Pectus Excavatum, or Sunken Chest

Pectus Excavatum, or Sunken Chest

Pectus Excavatum is a condition whereby the breast bone, or sternum, doesn’t develop as it should. Instead of pushing forward, it sinks inward, which can cause pressure on the heart and lungs. Symptoms may include difficulty catching your breath with exertion, and frequently feeling winded and fatigued.

A Real Patient Story

A mother brought in her teenage son, who complained of  symptoms described above.  He’d been to a pediatric orthopedist, Children’s National Medical Center,  and other specialists but still lacked a diagnosis. The mother, a longtime patient, didn’t think his symptoms fell into my area of expertise, but after all the failed attempts to diagnose the problem, she sought out my advice.

I listened to his history, then asked him to remove his shirt. This tall young man had a very deep defect of the sternum, and it was quite clear to me that it was applying a mechanical pressure on his heart and lungs.

I told his mother that while I couldn’t provide a treatment, surgically repairing the sternum, to push it forward, would alleviate her son’s symptoms. She looked at me in disbelief and asked why no one else had advised the procedure. All I could do was suggest she find someone who could do it.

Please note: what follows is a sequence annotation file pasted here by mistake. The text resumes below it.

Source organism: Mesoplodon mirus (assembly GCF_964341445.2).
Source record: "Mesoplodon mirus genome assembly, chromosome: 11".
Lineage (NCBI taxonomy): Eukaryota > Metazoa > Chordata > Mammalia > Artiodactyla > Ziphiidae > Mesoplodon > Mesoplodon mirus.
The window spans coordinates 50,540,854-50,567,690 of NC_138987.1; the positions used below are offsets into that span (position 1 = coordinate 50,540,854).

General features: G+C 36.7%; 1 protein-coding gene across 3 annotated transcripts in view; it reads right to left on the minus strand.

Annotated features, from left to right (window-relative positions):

And that’s exactly what she did.  Her son was successfully treated by Dr. Donald Nuss, developer of the now well-known Nuss Procedure for correcting pectus excavatum, at the Children’s Hospital of the King’s Daughters in Norfolk Virginia.

When the young man, now a college student, returned to see me, he was much bigger and more developed. He brought me the surgical hardware that had been removed to allow his chest to develop normally. Thankfully, now it’s just a souvenir.

This diagnosis, and the Nuss Procedure, changed this young man’s life forever, for the better. Never stop seeking answers. You never know where the right one may come from.

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